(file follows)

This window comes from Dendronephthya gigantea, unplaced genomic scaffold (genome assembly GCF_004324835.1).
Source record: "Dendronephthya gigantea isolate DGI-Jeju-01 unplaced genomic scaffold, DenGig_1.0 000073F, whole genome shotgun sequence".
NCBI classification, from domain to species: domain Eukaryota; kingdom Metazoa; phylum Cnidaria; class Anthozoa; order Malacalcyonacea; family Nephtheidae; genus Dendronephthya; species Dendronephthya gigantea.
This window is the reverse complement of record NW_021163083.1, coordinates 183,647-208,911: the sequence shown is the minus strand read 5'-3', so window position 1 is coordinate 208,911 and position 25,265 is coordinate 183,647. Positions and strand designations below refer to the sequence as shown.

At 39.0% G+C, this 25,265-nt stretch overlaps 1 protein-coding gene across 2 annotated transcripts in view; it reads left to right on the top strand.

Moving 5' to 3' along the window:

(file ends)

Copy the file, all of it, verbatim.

This window comes from Dendronephthya gigantea, unplaced genomic scaffold (genome assembly GCF_004324835.1).
Source record: "Dendronephthya gigantea isolate DGI-Jeju-01 unplaced genomic scaffold, DenGig_1.0 000073F, whole genome shotgun sequence".
NCBI classification, from domain to species: domain Eukaryota; kingdom Metazoa; phylum Cnidaria; class Anthozoa; order Malacalcyonacea; family Nephtheidae; genus Dendronephthya; species Dendronephthya gigantea.
This window is the reverse complement of record NW_021163083.1, coordinates 183,647-208,911: the sequence shown is the minus strand read 5'-3', so window position 1 is coordinate 208,911 and position 25,265 is coordinate 183,647. Positions and strand designations below refer to the sequence as shown.

At 39.0% G+C, this 25,265-nt stretch overlaps 1 protein-coding gene across 2 annotated transcripts in view; it reads left to right on the top strand.

Moving 5' to 3' along the window: